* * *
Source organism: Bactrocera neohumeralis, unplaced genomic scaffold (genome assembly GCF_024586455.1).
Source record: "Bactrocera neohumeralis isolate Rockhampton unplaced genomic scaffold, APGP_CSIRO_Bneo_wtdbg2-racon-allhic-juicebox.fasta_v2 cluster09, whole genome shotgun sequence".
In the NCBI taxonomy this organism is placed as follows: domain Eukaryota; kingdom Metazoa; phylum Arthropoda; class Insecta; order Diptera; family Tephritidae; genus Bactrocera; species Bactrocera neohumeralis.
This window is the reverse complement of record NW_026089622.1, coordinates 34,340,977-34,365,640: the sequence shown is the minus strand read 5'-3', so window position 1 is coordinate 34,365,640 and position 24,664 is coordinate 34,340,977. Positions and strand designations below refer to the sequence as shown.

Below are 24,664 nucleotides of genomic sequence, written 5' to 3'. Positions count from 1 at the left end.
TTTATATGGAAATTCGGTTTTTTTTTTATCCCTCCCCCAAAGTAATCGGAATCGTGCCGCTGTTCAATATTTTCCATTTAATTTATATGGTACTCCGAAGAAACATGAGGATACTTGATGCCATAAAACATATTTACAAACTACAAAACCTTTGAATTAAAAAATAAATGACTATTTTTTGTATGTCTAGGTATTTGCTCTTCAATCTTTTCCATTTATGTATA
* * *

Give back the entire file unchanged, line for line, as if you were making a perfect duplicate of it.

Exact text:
Source organism: Bactrocera neohumeralis, unplaced genomic scaffold (genome assembly GCF_024586455.1).
Source record: "Bactrocera neohumeralis isolate Rockhampton unplaced genomic scaffold, APGP_CSIRO_Bneo_wtdbg2-racon-allhic-juicebox.fasta_v2 cluster09, whole genome shotgun sequence".
In the NCBI taxonomy this organism is placed as follows: domain Eukaryota; kingdom Metazoa; phylum Arthropoda; class Insecta; order Diptera; family Tephritidae; genus Bactrocera; species Bactrocera neohumeralis.
This window is the reverse complement of record NW_026089622.1, coordinates 34,340,977-34,365,640: the sequence shown is the minus strand read 5'-3', so window position 1 is coordinate 34,365,640 and position 24,664 is coordinate 34,340,977. Positions and strand designations below refer to the sequence as shown.

Below are 24,664 nucleotides of genomic sequence, written 5' to 3'. Positions count from 1 at the left end.
TTTATATGGAAATTCGGTTTTTTTTTTATCCCTCCCCCAAAGTAATCGGAATCGTGCCGCTGTTCAATATTTTCCATTTAATTTATATGGTACTCCGAAGAAACATGAGGATACTTGATGCCATAAAACATATTTACAAACTACAAAACCTTTGAATTAAAAAATAAATGACTATTTTTTGTATGTCTAGGTATTTGCTCTTCAATCTTTTCCATTTATGTATA